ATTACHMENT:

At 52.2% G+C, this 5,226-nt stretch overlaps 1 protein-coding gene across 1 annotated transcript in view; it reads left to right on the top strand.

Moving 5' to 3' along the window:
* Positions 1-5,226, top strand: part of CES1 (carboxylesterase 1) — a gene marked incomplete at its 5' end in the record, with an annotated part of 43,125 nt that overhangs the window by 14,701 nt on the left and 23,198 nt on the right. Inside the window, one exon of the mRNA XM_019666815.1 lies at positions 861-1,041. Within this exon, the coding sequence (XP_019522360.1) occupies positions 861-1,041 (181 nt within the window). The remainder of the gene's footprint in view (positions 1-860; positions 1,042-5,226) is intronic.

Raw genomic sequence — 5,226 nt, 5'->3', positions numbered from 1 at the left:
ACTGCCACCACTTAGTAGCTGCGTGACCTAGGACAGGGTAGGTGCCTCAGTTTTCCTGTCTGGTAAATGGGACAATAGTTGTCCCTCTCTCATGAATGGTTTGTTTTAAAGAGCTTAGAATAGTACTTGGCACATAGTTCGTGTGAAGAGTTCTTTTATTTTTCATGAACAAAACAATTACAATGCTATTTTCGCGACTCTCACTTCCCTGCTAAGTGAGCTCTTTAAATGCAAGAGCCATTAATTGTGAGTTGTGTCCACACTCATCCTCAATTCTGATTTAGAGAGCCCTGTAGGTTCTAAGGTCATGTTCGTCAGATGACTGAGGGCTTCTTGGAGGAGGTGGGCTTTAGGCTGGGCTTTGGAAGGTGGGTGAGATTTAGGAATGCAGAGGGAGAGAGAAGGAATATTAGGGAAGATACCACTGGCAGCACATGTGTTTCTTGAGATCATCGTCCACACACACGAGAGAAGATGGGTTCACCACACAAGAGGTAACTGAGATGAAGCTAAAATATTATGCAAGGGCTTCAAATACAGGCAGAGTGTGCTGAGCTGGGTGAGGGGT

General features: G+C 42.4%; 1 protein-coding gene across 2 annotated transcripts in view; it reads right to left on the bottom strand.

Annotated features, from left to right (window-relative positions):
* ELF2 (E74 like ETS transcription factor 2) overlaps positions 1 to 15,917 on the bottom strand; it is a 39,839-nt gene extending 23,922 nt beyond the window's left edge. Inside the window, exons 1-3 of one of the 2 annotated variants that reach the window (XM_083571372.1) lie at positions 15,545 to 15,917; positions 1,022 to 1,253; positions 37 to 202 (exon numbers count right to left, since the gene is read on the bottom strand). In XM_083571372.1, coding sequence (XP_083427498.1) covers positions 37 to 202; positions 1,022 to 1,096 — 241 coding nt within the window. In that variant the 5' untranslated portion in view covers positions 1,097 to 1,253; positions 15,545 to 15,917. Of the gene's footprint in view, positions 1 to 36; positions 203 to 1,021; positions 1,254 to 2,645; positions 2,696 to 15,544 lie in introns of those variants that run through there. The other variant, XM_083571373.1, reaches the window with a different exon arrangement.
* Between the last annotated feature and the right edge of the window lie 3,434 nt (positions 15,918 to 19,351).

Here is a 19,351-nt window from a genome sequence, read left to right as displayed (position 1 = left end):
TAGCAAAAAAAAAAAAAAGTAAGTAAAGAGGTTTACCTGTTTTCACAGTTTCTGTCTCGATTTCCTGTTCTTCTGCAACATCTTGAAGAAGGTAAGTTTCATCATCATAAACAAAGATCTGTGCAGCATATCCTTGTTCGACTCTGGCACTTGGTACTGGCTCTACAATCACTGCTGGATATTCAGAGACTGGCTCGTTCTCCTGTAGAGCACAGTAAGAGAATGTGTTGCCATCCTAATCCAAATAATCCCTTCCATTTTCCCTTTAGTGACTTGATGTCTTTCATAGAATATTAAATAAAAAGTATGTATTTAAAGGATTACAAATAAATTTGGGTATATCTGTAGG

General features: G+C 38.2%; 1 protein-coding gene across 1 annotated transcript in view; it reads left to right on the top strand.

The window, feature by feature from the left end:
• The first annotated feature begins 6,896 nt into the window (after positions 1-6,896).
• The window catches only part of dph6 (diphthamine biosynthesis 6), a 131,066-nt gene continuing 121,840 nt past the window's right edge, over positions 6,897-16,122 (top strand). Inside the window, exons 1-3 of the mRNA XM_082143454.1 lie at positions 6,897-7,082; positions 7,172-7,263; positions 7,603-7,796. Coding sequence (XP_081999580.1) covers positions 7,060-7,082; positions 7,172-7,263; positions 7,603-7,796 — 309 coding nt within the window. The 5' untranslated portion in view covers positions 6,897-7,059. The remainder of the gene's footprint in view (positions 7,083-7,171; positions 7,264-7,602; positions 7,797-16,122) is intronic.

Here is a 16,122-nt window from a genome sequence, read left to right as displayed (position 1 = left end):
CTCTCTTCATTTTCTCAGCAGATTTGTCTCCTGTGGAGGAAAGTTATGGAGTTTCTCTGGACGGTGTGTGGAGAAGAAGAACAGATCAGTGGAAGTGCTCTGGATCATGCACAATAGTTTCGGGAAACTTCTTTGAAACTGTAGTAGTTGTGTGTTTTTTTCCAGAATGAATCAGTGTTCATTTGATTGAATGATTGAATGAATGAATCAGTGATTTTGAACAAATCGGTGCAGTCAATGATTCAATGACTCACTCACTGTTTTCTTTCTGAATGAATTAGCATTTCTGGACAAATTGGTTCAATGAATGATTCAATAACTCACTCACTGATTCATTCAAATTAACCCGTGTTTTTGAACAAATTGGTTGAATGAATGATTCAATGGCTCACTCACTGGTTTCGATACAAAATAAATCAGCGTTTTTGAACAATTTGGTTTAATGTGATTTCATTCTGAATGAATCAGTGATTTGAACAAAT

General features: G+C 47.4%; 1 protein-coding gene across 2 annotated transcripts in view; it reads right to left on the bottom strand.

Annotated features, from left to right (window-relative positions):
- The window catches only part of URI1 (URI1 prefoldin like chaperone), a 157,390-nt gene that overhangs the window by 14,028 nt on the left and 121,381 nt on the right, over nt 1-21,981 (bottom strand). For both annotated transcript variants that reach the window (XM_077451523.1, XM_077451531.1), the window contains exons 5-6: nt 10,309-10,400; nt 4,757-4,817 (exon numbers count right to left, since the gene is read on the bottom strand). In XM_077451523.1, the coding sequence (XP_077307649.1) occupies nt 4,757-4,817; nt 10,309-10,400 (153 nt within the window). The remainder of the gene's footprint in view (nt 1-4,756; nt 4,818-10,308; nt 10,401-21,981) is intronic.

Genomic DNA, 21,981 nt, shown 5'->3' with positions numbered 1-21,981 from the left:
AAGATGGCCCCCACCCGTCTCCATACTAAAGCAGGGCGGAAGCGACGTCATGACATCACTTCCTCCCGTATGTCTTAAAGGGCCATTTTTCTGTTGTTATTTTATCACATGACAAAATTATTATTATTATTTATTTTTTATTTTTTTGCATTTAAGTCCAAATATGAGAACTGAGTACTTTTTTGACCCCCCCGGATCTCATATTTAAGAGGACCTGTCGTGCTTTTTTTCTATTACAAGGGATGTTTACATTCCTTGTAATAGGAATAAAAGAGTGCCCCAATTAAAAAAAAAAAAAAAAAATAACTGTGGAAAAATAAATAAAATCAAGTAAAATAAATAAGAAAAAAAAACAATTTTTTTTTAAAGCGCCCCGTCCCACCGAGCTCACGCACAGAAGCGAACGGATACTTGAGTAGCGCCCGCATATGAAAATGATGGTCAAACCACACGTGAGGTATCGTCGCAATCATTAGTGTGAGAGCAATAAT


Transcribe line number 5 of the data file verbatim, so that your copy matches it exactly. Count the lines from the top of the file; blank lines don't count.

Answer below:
ACTGCCACCACTTAGTAGCTGCGTGACCTAGGACAGGGTAGGTGCCTCAGTTTTCCTGTCTGGTAAATGGGACAATAGTTGTCCCTCTCTCATGAATGGTTTGTTTTAAAGAGCTTAGAATAGTACTTGGCACATAGTTCGTGTGAAGAGTTCTTTTATTTTTCATGAACAAAACAATTACAATGCTATTTTCGCGACTCTCACTTCCCTGCTAAGTGAGCTCTTTAAATGCAAGAGCCATTAATTGTGAGTTGTGTCCACACTCATCCTCAATTCTGATTTAGAGAGCCCTGTAGGTTCTAAGGTCATGTTCGTCAGATGACTGAGGGCTTCTTGGAGGAGGTGGGCTTTAGGCTGGGCTTTGGAAGGTGGGTGAGATTTAGGAATGCAGAGGGAGAGAGAAGGAATATTAGGGAAGATACCACTGGCAGCACATGTGTTTCTTGAGATCATCGTCCACACACACGAGAGAAGATGGGTTCACCACACAAGAGGTAACTGAGATGAAGCTAAAATATTATGCAAGGGCTTCAAATACAGGCAGAGTGTGCTGAGCTGGGTGAGGGGT